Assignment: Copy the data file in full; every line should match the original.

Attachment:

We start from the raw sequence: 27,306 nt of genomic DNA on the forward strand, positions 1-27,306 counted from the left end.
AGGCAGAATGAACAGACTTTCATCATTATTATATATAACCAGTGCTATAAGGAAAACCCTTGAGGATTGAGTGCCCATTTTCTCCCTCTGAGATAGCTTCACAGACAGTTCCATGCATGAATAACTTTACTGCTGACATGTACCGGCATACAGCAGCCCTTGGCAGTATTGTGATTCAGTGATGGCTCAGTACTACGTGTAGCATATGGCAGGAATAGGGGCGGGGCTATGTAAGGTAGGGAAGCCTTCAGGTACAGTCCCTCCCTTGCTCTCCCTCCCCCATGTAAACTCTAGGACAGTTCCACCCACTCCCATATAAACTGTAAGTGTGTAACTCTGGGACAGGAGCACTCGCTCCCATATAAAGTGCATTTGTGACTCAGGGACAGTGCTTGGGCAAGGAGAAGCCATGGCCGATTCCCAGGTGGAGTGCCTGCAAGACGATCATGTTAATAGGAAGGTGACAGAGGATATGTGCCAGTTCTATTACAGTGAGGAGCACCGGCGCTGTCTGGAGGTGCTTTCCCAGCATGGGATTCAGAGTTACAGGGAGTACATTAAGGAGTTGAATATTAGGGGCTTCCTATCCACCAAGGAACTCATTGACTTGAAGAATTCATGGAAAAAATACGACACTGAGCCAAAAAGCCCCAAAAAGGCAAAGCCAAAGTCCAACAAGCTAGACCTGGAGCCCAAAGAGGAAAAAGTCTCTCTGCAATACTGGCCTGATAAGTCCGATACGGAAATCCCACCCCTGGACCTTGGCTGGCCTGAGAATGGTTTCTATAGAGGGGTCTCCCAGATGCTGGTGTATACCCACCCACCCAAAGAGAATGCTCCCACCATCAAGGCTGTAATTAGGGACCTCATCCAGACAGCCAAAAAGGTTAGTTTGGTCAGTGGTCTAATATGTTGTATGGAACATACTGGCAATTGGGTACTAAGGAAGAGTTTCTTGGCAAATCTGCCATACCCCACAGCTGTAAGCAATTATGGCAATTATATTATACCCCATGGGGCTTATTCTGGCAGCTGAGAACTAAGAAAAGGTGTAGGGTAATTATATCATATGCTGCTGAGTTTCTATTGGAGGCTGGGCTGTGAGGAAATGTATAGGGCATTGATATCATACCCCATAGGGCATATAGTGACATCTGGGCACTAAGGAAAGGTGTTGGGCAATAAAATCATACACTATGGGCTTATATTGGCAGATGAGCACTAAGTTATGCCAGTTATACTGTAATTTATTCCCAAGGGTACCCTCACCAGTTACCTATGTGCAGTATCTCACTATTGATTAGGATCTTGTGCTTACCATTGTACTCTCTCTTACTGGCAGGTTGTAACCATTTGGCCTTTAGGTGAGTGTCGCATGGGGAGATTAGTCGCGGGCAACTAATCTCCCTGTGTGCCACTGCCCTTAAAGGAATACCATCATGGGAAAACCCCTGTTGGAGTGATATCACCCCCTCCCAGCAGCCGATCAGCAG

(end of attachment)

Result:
We start from the raw sequence: 27,306 nt of genomic DNA on the forward strand, positions 1-27,306 counted from the left end.
AGGCAGAATGAACAGACTTTCATCATTATTATATATAACCAGTGCTATAAGGAAAACCCTTGAGGATTGAGTGCCCATTTTCTCCCTCTGAGATAGCTTCACAGACAGTTCCATGCATGAATAACTTTACTGCTGACATGTACCGGCATACAGCAGCCCTTGGCAGTATTGTGATTCAGTGATGGCTCAGTACTACGTGTAGCATATGGCAGGAATAGGGGCGGGGCTATGTAAGGTAGGGAAGCCTTCAGGTACAGTCCCTCCCTTGCTCTCCCTCCCCCATGTAAACTCTAGGACAGTTCCACCCACTCCCATATAAACTGTAAGTGTGTAACTCTGGGACAGGAGCACTCGCTCCCATATAAAGTGCATTTGTGACTCAGGGACAGTGCTTGGGCAAGGAGAAGCCATGGCCGATTCCCAGGTGGAGTGCCTGCAAGACGATCATGTTAATAGGAAGGTGACAGAGGATATGTGCCAGTTCTATTACAGTGAGGAGCACCGGCGCTGTCTGGAGGTGCTTTCCCAGCATGGGATTCAGAGTTACAGGGAGTACATTAAGGAGTTGAATATTAGGGGCTTCCTATCCACCAAGGAACTCATTGACTTGAAGAATTCATGGAAAAAATACGACACTGAGCCAAAAAGCCCCAAAAAGGCAAAGCCAAAGTCCAACAAGCTAGACCTGGAGCCCAAAGAGGAAAAAGTCTCTCTGCAATACTGGCCTGATAAGTCCGATACGGAAATCCCACCCCTGGACCTTGGCTGGCCTGAGAATGGTTTCTATAGAGGGGTCTCCCAGATGCTGGTGTATACCCACCCACCCAAAGAGAATGCTCCCACCATCAAGGCTGTAATTAGGGACCTCATCCAGACAGCCAAAAAGGTTAGTTTGGTCAGTGGTCTAATATGTTGTATGGAACATACTGGCAATTGGGTACTAAGGAAGAGTTTCTTGGCAAATCTGCCATACCCCACAGCTGTAAGCAATTATGGCAATTATATTATACCCCATGGGGCTTATTCTGGCAGCTGAGAACTAAGAAAAGGTGTAGGGTAATTATATCATATGCTGCTGAGTTTCTATTGGAGGCTGGGCTGTGAGGAAATGTATAGGGCATTGATATCATACCCCATAGGGCATATAGTGACATCTGGGCACTAAGGAAAGGTGTTGGGCAATAAAATCATACACTATGGGCTTATATTGGCAGATGAGCACTAAGTTATGCCAGTTATACTGTAATTTATTCCCAAGGGTACCCTCACCAGTTACCTATGTGCAGTATCTCACTATTGATTAGGATCTTGTGCTTACCATTGTACTCTCTCTTACTGGCAGGTTGTAACCATTTGGCCTTTAGGTGAGTGTCGCATGGGGAGATTAGTCGCGGGCAACTAATCTCCCTGTGTGCCACTGCCCTTAAAGGAATACCATCATGGGAAAACCCCTGTTGGAGTGATATCACCCCCTCCCAGCAGCCGATCAGCAG